Carla Gugino went from a tragic matriarch swanning in a mansion in “The Haunting of Hill House” to a grasp thief in “Jett” — with little time in between to catch her breath.
“I was supposed to have six weeks between both projects and for a variety of reasons I ended up having just one,” says Gugino, 47, who says her perform as Olivia in “The Haunting of Hill House” is “really the polar opposite” of Jett Kowalski, her alter ego premiering Friday (10 p.m.) on Cinemax.
Created by filmmaker Sebastian Gutierrez (“Women in Trouble”) — Gugino’s off-screen companion— “Jett” follows the titular character, a world-class thief who’s not too long ago out of jail and looking out for a clear life. She’s pressed once more into “one last job” that turns proper right into a sequence of duties for colorful crime lords, along with the debonair Charlie Baudelaire (Giancarlo Esposito, aka Gus Fring from “Breaking Bad” and “Better Call Saul”).
“Jett” dips in and out of genres — it’s a heist story, family drama and ensemble caper filled with smooth-talking henchmen and covert conferences in lodging with impeccable decor. It retains a Tarantino-like slickness and a Ryan Murphy-esque shiny shade palette.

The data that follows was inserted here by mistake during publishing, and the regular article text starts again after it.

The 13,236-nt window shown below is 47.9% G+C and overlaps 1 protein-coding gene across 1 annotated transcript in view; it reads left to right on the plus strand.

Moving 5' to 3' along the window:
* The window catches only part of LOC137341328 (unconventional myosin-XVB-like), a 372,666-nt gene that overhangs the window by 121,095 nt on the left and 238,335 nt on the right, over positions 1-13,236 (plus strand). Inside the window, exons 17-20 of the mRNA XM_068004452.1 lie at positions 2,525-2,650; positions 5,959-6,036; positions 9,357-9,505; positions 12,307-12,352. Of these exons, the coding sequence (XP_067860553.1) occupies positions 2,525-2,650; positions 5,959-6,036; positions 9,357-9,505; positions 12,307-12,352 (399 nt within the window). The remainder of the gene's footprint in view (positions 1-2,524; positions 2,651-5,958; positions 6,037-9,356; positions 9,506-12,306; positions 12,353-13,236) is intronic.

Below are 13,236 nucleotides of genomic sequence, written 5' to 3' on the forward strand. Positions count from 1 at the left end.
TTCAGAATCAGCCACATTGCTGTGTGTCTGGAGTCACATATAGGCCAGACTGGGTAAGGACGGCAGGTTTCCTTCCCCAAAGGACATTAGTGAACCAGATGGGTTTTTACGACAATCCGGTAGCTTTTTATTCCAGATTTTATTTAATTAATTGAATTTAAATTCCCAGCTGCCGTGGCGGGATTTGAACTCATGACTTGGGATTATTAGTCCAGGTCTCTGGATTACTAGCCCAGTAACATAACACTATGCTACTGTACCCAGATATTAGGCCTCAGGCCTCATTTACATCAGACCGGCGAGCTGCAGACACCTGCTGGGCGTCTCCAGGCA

“TV is so much friendlier towards female characters than American film is these days,” says the Venezuelan-born Gutierrez. “But I always felt there was a big gap in the anti-hero [characters] that men are allowed to play versus what women are. So I thought, Why can’t we have a woman who’s a professional badass thief and she’s not Robin Hood or a victim — she just happens to be a thief? It’s like if Clint Eastwood played this part, but what if it looked like Carla? So that was really the starting point.”
Gugino is Gutierrez’s frequent muse and has moreover appeared in his films “Judas Kiss” and “Elektra Luxx,” amongst others; they joke that their success is due to “selective hearing.”
“Though it may not sound objective, Sebastian is my favorite writer,” Gugino says. “One of the qualities that I find easy to access as an actor is an emotion. In this case, I was really intrigued by somebody who gave very little away and keeps her own counsel and is quite a mystery, and therefore it’s a very interesting challenge for me to play as well.”
“Jett” marks Gutierrez’s first TV current, and he says he wished to convey his filmmaking sensibilities to the small show display. He was impressed, he says, by crime writers similar to Elmore Leonard and fellow filmmakers along with Steven Soderbergh.
“I had never done television before and I had no intention of filming [‘Jett’] like most shows, which for the most part in the ‘Golden Era’ of television are done in a pretty conventional way,” he says. “There have been a few reveals — for the occasion, Steven Soderbergh’s ‘The Knick’ — that I believed had been cinematic in what they’d been doing with the digital digital camera and in making picks onset versus [in] the modifying room.
“Visually what’s actually essential to me is that the present will not be naturalistic,” he says. “The acting itself is very grounded, but the show itself is very color-saturated and stylish. I want to have my cake and eat it too, which is pulpy and sexy and playful and violent. But the violence has consequences.”